by NEAL R. GOODMAN, Ph.D., President
GLOBAL DYNAMICS INC. • email@example.com
Has your organization launched global product teams? Are you developing a shared vision to span the globe?
Do you have international project teams? Is your company initiating international policies, standards and practices?
Are your international teams dealing with issues of trust, respect and competency?
Are key executives and managers working around the globe?
Are your team members from many different countries and cultures?
When International teams are formed, team members don’t necessarily recognize the impact that their different attitudes, perceptions and assumptions may have on their teamwork. Invisible cultural forces profoundly affect the team’s goals as well as day-to-day functioning. Each team member’s style of thinking and communicating is significantly affected by their cultural upbringing. Issues of leadership, power and control, decision-making, trust and respect take on different meanings and significance in international teams.
Most International Teams Work Well Below Their Peak Efficiency – Why?
The primary cause of failure in international teams is not a lack of intelligence or technical skills. Misunderstandings and differences in perceptions and expectations create a lack of trust and mutual respect which reduce productivity and effectiveness. For these reasons many organizations are providing international team building programs to those working on international teams.
Int’l Teambuilding Programs (ITP)
An organization’s international team members are the key players who determine the success or failure of the organizations’ global strategies. An ITP teaches team members to expand their thinking and communication patterns, providing them with the skills to build strong, productive, stable international teams. Effective ITPs uncover the invisible cultural domain that underpins team interactions and transactions. There must be a focus on the cross-cultural problem-solving skills that are essential in fast-paced, rapidly changing international markets.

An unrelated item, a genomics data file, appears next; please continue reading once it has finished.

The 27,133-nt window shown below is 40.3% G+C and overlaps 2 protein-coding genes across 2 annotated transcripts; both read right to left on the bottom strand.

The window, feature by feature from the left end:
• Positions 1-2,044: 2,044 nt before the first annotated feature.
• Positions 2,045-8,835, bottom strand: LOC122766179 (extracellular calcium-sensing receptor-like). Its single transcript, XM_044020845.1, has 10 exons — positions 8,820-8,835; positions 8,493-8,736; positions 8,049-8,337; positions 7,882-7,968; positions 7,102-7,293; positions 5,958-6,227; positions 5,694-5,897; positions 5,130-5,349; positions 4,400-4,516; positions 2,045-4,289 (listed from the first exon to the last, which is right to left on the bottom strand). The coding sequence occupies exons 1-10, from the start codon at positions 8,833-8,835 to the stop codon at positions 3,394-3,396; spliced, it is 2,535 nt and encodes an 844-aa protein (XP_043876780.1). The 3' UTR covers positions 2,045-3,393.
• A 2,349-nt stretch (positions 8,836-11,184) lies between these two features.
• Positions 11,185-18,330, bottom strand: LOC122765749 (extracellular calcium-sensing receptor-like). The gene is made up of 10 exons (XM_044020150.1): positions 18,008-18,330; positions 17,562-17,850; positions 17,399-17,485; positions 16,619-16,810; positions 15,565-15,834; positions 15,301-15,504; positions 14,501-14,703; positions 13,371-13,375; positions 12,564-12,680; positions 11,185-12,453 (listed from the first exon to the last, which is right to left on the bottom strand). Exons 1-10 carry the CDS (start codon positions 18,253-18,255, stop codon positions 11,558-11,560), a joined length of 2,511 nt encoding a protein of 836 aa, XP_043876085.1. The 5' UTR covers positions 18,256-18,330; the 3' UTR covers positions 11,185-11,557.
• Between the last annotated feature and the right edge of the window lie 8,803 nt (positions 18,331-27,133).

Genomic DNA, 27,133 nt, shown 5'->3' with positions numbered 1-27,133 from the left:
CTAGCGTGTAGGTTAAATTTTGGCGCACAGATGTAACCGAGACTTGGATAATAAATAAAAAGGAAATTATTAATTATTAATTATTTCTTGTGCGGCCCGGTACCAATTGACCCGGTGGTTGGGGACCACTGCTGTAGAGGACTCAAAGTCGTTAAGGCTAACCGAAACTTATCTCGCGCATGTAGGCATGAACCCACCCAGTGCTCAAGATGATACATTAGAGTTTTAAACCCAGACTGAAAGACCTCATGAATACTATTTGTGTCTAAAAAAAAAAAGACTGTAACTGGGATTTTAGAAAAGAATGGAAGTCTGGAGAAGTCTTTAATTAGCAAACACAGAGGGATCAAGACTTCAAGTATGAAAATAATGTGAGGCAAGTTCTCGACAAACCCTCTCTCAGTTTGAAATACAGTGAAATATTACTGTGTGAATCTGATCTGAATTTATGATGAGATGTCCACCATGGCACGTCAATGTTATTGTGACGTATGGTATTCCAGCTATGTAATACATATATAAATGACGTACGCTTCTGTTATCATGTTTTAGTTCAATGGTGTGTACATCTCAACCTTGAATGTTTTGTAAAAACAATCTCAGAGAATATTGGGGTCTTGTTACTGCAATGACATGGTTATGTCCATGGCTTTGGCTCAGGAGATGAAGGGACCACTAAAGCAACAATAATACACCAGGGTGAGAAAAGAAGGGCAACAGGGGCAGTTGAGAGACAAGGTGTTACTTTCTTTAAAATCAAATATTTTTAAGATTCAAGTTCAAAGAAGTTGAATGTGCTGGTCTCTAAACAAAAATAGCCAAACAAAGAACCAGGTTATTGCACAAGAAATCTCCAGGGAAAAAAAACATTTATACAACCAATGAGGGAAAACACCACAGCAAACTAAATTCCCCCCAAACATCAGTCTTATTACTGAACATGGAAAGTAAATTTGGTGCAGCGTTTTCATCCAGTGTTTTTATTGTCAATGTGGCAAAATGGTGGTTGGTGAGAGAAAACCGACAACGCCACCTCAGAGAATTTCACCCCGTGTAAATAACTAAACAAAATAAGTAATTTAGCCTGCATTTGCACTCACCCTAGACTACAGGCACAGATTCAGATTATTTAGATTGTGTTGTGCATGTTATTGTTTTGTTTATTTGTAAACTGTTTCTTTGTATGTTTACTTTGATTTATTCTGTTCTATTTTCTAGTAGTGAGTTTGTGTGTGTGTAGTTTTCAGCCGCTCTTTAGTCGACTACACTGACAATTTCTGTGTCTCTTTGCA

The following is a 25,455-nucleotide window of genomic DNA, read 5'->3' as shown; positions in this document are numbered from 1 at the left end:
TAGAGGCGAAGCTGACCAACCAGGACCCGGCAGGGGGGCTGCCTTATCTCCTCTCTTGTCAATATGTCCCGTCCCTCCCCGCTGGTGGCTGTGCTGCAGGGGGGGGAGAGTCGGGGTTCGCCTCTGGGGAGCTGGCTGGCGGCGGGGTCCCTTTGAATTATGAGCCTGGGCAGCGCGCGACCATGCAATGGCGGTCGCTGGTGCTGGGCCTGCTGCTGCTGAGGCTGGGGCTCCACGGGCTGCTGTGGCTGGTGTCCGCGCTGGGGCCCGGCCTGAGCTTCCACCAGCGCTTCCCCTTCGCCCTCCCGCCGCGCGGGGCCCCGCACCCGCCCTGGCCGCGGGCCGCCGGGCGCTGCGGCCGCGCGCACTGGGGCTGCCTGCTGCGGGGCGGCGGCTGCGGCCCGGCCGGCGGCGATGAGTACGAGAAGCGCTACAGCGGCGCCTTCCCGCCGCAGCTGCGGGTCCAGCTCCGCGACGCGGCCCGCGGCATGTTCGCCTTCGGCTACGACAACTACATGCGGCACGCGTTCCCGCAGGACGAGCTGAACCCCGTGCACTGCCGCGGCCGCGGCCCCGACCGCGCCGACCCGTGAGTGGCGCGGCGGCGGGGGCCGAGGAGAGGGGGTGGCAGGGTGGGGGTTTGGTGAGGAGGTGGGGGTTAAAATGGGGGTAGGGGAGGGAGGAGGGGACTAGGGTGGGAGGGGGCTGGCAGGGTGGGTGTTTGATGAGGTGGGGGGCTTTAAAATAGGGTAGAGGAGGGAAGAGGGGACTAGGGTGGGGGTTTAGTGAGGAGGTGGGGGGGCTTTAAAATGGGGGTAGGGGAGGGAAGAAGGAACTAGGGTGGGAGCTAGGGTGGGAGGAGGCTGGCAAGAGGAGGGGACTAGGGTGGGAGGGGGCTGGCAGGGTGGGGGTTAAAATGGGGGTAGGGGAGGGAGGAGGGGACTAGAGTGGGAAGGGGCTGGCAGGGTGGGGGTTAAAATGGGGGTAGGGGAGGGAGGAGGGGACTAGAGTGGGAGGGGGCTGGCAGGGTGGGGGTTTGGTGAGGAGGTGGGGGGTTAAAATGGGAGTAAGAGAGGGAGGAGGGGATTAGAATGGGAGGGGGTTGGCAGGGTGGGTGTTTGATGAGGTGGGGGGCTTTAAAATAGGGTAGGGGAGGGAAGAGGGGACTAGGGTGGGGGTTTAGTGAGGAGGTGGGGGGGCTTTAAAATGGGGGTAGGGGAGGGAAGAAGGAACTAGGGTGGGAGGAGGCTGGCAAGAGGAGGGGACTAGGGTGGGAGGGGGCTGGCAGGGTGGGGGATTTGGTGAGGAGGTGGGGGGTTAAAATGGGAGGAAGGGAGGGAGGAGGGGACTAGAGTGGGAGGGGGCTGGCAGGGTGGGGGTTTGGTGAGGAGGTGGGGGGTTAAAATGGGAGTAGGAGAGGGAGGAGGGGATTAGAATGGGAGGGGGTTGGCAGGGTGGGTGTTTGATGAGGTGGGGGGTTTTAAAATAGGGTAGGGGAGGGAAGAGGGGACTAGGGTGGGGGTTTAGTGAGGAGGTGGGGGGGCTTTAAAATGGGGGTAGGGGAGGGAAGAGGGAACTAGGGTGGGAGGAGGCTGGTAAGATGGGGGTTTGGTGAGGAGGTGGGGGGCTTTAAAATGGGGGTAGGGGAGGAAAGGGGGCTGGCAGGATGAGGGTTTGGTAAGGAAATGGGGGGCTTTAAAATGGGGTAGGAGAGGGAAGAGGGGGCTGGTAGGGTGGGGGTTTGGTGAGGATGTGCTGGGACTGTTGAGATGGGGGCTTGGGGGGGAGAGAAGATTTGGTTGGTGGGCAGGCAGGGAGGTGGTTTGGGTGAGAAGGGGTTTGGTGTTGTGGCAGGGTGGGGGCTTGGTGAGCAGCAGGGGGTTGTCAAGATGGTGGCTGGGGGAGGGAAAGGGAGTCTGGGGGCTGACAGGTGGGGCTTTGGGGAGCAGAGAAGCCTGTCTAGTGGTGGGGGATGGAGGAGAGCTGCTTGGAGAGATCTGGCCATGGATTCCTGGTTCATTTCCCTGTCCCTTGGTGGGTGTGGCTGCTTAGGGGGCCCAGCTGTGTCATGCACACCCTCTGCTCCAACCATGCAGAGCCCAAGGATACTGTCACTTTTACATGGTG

Special emphasis should be given to the skills needed to work and communicate effectively in international teams. With more geographically dispersed teams becoming the norm, attention must be given to culturally appropriate e-mail protocols, the timing of conference calls and teleconferences, and the need for face-to-face interaction. In a successful ITP, participants should learn about themselves and their own cultural attitudes and values. They also should learn to constructively adapt to their team members’ cultural expectations and needs.
Neal R. Goodman, Ph.D. is President of Randolph, New Jersey based Global Dynamics Inc., an international consulting firm that provides training and organization development solutions to global companies working across cultures. CRN is proud to present this first of a series of articles and information on this timely and important topic.